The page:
The novelty of our proposal thus lies in utilising DMD to carry out functional segmentation from medical image sequences in a manner that is both extremely efficient and completely data driven (and thus heuristic-free). Extracting relevant key organs from the DCE-MRI images can potentially provide clinicians with a better way to manage clinical time and cost.
The remainder of this paper is organised as follows: Section 2 considers the theory for DMD as well as presenting evaluation criteria based on Jaccard Similarity Coefficient. Section 3 describes datasets that are based on synthetic data and a set of 10 healthy volunteers’ MRI datasets. Section 4 derives our experimental objectives and presents the results and, finally, conclusions are drawn and are discussed in Section 5.
In this section, we present our methodological framework which consecutively consists of DMD, thresholding, selection of kidney regions using connected component analysis and finally modelling of the kidney function. The overall process pipeline is shown in Figure 2. At the end of this section, we also present our evaluation criteria i.e., Jaccard similarity coefficient for comparing segmentation results.
2.1 Dynamic Mode Decomposition (DMD)
Let be the dynamic image frame in a DCE-MRI sequence, whose size is . This image frame is converted to column vector, resulting in the construction of a data matrix X of size for image frames.
The images in the DCE-MRI data are collected over regularly spaced time intervals and hence each pair of consecutive images are correlated. It can be justified that a mapping exists between them forming a span of krylov subspace krylov1931numerical ; saad1981krylov ; ruhe1984rational :
Here, is the vector of residuals that accounts for behaviours that cannot be described completely by , , and . The system, which are referred to as the DMD eigenvalues and DMD modes respectively.
The sizes of the matrices and are both each. Therefore, the size of unknown matrix would be . Since, matrix captures the dynamical information within the image sequence, solving it provides us with the dynamics captured in the image sequence in terms of modes. Unfortunately, solving for A is computationally very expensive due to it size. For instance, if an image has a size of i.e., and , the size of is then .
From the literature there are two approaches for obtaining these eigenvalues and modes. The first is Arnoldi based approach, which is useful for theoretical analysis due to its connection with Krylov subspace methods krylov1931numerical ; saad1981krylov ; ruhe1984rational
. The second is a singular value decomposition (SVD) based approach that is more robust to noise in the data and to numerical errorsSchmid3 .
Therefore, SVD can be directly applied on in Eq. (2), to obtain , and matrices.
here, is the singular value of , and are the corresponding left and right singular vectors respectively; and is the total number of singular values.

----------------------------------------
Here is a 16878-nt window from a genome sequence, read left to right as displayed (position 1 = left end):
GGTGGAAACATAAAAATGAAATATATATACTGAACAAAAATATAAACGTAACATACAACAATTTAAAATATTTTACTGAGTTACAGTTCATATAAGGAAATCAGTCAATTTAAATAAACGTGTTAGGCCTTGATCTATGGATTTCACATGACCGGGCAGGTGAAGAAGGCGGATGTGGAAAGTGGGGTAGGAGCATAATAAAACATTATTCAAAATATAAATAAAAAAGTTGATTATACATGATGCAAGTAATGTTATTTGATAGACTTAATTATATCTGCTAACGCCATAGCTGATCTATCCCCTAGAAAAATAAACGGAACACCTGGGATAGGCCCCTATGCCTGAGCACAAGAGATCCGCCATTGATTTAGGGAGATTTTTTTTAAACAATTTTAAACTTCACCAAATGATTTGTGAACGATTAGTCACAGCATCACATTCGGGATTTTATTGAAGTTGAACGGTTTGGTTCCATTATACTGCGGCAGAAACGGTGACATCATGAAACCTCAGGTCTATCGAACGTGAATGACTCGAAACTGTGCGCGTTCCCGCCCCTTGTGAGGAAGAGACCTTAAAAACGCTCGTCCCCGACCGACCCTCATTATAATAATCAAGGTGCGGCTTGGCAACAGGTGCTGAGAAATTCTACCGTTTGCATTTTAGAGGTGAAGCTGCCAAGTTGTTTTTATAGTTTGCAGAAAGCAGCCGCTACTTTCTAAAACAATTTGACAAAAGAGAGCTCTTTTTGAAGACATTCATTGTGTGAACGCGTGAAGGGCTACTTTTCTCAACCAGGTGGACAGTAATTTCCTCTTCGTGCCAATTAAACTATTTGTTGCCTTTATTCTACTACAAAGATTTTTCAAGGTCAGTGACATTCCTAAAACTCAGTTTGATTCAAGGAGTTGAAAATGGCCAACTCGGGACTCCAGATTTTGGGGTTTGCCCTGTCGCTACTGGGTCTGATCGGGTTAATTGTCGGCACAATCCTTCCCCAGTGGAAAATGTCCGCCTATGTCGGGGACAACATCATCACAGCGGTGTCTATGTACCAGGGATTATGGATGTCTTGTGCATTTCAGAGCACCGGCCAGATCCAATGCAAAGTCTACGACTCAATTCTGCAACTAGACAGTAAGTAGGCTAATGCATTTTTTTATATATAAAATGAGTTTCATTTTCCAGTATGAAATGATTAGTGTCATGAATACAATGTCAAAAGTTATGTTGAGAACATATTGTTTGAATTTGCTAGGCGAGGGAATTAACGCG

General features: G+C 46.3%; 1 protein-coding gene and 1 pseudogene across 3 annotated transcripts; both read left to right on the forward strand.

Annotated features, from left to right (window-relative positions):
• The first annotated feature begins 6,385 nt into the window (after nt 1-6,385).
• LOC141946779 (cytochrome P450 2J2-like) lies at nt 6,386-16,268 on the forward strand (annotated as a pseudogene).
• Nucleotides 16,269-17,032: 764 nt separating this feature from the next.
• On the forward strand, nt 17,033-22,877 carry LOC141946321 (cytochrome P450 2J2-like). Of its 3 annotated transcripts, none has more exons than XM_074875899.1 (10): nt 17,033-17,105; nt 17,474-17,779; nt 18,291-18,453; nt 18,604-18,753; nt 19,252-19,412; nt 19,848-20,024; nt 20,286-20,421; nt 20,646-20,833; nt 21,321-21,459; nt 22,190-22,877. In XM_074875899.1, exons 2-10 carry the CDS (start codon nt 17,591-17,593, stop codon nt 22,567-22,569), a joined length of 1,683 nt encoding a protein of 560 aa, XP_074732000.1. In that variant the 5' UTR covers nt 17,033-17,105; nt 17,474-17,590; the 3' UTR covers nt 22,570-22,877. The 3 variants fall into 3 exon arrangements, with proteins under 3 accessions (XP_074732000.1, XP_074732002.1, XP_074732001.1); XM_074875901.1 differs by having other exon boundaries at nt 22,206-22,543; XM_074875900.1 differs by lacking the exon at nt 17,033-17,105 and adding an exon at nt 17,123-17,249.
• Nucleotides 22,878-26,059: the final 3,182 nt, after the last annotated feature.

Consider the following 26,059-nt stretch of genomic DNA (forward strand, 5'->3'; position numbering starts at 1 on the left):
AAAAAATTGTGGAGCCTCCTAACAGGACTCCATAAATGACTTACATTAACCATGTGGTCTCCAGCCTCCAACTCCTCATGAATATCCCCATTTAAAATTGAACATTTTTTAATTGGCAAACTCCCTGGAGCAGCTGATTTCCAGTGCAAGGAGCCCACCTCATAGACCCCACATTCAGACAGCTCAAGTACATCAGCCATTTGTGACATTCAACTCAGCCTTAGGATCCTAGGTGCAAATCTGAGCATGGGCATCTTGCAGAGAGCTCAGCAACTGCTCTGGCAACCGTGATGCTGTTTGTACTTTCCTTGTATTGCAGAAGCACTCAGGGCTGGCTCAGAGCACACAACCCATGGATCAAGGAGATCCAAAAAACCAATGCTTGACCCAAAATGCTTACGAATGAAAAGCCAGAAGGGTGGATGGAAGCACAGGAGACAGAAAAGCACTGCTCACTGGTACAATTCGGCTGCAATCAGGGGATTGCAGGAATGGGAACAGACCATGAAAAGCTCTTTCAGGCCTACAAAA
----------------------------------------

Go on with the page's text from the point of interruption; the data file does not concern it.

Re-arranging Eq. (3), we obtain the the full-rank matrix ,
Since the eigenvalue analysis is agnostic to any linear projection; so solving the eigen problem of is easier than that of solving for directly. Moreover, the associated eigenvectors of provide the coefficients for the linear combination that is necessary to express the dynamics within the time series basis.
where, are the eigenvectors and a diagonal matrix containing the corresponding eigenvalues of matrix. The eigenvalues of approximate some of the eigenvalues of the full system DBLP:journals/corr/GrosekK14 , we then have:
Therefore is determined on the subspace spanned by the orthogonal singular basis vectors obtained via ,
which can be rewritten as:
Here and are the conjugate transpose of and , respectively; and denotes the inverse of the singular values . By replacing in Eq. (6) i.e., , we obtain the dynamic modes . , therefore, we have:
The complex eigenvalues contain growth/decay rates and frequencies of the corresponding DMD modes Schmid2 ; Schmid1 . If are the diagonal elements of from Eq. (5), the temporal behaviour of the DMD modes is then formed via Vandermonde matrix , which raises its column vector to the appropriate power. with elements will be defined by the following:
is a standard Vandermonde matrix for reconstruction but if , this is used for forecasting. DMD modes with frequencies is defined by:
where is the lag between the images. The real part of regulates the growth or decay of the DMD modes, while the imaginary part of drives oscillations in the DMD modes.
2.2 Ordering Dynamic modes
In order to select the most significant dynamic modes, the method suggested in kutz2016multiresolution ; grosek2014dynamic is to calculate the logarithmic values of the . The frequencies which are near origin are the most significant modes. The other way we propose here is by calculating the phase-angles for the complex eigenvalues.
The absolute value for the phase-angles are calculated and modes with unique phase-angles are selected. Doing this will remove one of the conjugate pairs in the dynamic modes. These conjugate modes have same phase-angles but with different signs and look and capture similar information sayadi2013dynamic . After discarding one of the conjugate pairs, the dynamic modes are then sorted in ascending order of their phase-angles. The resultant dynamic modes are thus sorted according to their significance. In this study we have considered the first three significant dynamic modes when reconstructing the original sequence.
The effectiveness of DMD, as a preliminary analysis, is demonstrated in Figure 3. The top five figures show random DCE-MRI images in temporal order for a healthy volunteer. Since renal perfusion is taking place inside the kidneys region, one can observe that the corresponding DMD mode in (b) is highlighting the dynamic changes inside the kidney region. A simple thresholding and binarization of the DMD mode thus highlights the kidney region as shown in (c). Selecting the region, or the largest area of connected pixels, can thus give us the kidney template in an exemplar 4D dynamic medical imaging application.
2.3 Performance Measure
To evaluate the performance of our segmentation we use Jaccard similarity coefficient, a standard measure of similarity between finite sample sets levandowsky1971distance (here, in particular, the similarity between the two segmented sets). It is defined as the size of the intersection (of pixels values) between the segmented sets divided by the size of the union of the segmented sets: